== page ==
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dc.contributor.authorMartens WJM
dc.date.accessioned2012-12-12T17:03:49Z
dc.date.available2012-12-12T17:03:49Z
dc.date.issued1995-07-31
dc.identifier461502010
dc.identifier.urihttp://hdl.handle.net/10029/258425
dc.description.abstractAbstract niet beschikbaar
dc.description.abstractOne of the potential health consequences of global warming is a (re-)introduction of vector-borne diseases into certain regions which may, or may not have been, previously endemic. In most tropical countries, such diseases are a major cause of illness and death. One of the most important among them is schistosomiasis, which is associated with one of three species of parasite each of which are transmitted by a specific snail (intermediate host). Temperature and precipitation changes would directly affect the behaviour and geographical distribution of the vectors and the development of the parasites. Climate change could also have an indirect effect by influencing environmental factors such as vegetation and the availability of breeding sites. The direct effects of a change in temperature and precipitation on the transmission potential of the snail population and the consequent effects on human health is evaluated by assessing the change in potential schistosomiasis risk areas and the change in world schistosomiasis prevalence. General Circulation Model based scenarios of anthropogenic global climate change are deployed in the assessment of potential changes in areas vulnerable to the transmission of schistosomiasis. The study shows that the transmission potential of this vector-borne disease is, although to a lesser extent than malaria, very sensitive to climate changes on the periphery of the present endemic areas and at higher altitudes within these areas. The health impact will be most pronounced among populations living in the economically less developed temperate regions in which endemicity has previously been low or absent. In more developed areas it is expected that no major problems will occur since effective control measures are economically feasible as transmission potential would increase.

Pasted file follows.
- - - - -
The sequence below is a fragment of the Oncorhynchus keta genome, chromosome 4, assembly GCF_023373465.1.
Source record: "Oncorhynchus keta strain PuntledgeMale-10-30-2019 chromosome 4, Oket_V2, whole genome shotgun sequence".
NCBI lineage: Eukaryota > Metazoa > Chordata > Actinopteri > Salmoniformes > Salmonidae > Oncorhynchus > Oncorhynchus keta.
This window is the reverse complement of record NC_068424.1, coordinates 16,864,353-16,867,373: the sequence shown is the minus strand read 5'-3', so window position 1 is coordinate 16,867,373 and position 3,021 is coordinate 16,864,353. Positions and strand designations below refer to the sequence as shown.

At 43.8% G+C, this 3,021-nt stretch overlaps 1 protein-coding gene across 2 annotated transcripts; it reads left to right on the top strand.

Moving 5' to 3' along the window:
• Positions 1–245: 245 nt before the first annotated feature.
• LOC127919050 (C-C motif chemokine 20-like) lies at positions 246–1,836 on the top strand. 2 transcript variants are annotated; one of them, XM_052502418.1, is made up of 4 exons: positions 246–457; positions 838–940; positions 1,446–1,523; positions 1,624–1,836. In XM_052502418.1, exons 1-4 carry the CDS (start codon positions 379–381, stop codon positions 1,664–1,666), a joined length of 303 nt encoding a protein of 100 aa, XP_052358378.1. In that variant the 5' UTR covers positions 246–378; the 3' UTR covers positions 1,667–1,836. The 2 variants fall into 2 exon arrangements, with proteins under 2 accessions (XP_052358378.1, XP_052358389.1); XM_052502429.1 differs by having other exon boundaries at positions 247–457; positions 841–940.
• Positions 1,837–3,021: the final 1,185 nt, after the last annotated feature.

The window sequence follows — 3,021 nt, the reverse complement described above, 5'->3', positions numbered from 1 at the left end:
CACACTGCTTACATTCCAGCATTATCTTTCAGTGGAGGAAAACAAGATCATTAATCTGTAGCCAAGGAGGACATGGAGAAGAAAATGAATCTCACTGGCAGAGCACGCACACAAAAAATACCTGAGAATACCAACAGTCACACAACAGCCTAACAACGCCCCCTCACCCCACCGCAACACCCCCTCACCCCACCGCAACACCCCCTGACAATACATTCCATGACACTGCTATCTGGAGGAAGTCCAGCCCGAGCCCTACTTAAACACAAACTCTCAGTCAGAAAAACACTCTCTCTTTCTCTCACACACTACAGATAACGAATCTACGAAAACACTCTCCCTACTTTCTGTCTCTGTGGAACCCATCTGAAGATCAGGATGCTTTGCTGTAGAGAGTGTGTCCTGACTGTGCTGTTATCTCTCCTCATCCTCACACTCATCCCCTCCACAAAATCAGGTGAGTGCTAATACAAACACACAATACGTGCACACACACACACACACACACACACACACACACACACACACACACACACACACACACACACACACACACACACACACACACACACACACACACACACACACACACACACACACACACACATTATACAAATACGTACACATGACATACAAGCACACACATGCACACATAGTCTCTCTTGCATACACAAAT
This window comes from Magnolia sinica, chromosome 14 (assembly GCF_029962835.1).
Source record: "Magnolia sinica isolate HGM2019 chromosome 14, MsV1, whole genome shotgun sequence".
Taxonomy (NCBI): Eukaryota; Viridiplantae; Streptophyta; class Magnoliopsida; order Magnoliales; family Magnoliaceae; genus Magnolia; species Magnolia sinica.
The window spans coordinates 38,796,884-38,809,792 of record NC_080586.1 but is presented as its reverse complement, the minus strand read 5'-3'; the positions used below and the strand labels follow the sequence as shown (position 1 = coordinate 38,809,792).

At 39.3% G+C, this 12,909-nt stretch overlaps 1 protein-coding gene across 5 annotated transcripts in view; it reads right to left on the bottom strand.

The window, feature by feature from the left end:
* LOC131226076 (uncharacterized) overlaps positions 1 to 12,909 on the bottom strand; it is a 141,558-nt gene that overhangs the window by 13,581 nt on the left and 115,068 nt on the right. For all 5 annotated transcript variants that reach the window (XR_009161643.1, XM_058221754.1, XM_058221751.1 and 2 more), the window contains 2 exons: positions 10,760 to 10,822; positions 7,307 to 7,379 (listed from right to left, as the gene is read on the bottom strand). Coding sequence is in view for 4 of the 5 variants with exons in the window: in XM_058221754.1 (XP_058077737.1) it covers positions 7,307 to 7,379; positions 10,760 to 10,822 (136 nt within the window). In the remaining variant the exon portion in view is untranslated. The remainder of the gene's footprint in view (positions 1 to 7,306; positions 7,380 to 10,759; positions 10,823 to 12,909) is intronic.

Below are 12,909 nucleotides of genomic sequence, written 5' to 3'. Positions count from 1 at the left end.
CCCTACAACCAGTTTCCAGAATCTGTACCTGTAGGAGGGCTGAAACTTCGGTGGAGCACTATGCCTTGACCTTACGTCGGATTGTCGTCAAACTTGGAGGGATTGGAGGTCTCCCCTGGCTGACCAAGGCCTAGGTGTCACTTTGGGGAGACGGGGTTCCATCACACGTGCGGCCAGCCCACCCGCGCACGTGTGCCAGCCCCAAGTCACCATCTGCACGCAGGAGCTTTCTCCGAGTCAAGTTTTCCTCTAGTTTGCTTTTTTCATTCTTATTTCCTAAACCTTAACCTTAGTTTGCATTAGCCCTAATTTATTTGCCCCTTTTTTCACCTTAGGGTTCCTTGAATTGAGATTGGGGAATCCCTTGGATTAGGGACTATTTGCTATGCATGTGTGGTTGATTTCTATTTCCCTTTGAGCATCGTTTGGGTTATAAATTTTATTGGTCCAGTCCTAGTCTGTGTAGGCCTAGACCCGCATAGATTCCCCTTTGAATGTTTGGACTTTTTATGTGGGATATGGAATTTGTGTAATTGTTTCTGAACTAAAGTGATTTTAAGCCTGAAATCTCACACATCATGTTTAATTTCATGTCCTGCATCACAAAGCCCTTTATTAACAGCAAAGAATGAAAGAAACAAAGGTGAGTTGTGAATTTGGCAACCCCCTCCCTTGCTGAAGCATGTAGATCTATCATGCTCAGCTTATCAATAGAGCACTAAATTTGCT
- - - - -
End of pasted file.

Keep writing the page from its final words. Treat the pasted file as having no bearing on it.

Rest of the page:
dc.description.sponsorshipRIVM
dc.format.extent31 p
dc.language.isoen
dc.relation.ispartofRIVM Rapport 461502010 , GLOBO report series 10
dc.relation.urlhttp://www.rivm.nl/bibliotheek/rapporten/461502010.html
dc.subject02nl
dc.subjectschistosomiasisen
dc.subjectclimatic changesen
dc.subjecthealth effectsen
dc.subjectmodellingen
dc.subjecthost prevalenceen
dc.subjectdirect effects of climatic changeen
dc.subjectindirect effects of climatic changeen
dc.titleModelling the effect of global warming on the prevalence of schistosomiasisen
dc.title.alternativeHet modelleren van het effect van een mondiale klimaatverandering op de prevalentie van schistosomiasisnl
dc.typeReport
dc.contributor.departmentMNV
dc.date.updated2012-12-12T17:03:50Z
refterms.dateFOA2018-12-18T11:29:07Z
html.description.abstractAbstract niet beschikbaar
html.description.abstractOne of the potential health consequences of global warming is a (re-)introduction of vector-borne diseases into certain regions which may, or may not have been, previously endemic. In most tropical countries, such diseases are a major cause of illness and death. One of the most important among them is schistosomiasis, which is associated with one of three species of parasite each of which are transmitted by a specific snail (intermediate host). Temperature and precipitation changes would directly affect the behaviour and geographical distribution of the vectors and the development of the parasites. Climate change could also have an indirect effect by influencing environmental factors such as vegetation and the availability of breeding sites. The direct effects of a change in temperature and precipitation on the transmission potential of the snail population and the consequent effects on human health is evaluated by assessing the change in potential schistosomiasis risk areas and the change in world schistosomiasis prevalence. General Circulation Model based scenarios of anthropogenic global climate change are deployed in the assessment of potential changes in areas vulnerable to the transmission of schistosomiasis. The study shows that the transmission potential of this vector-borne disease is, although to a lesser extent than malaria, very sensitive to climate changes on the periphery of the present endemic areas and at higher altitudes within these areas. The health impact will be most pronounced among populations living in the economically less developed temperate regions in which endemicity has previously been low or absent. In more developed areas it is expected that no major problems will occur since effective control measures are economically feasible as transmission potential would increase.


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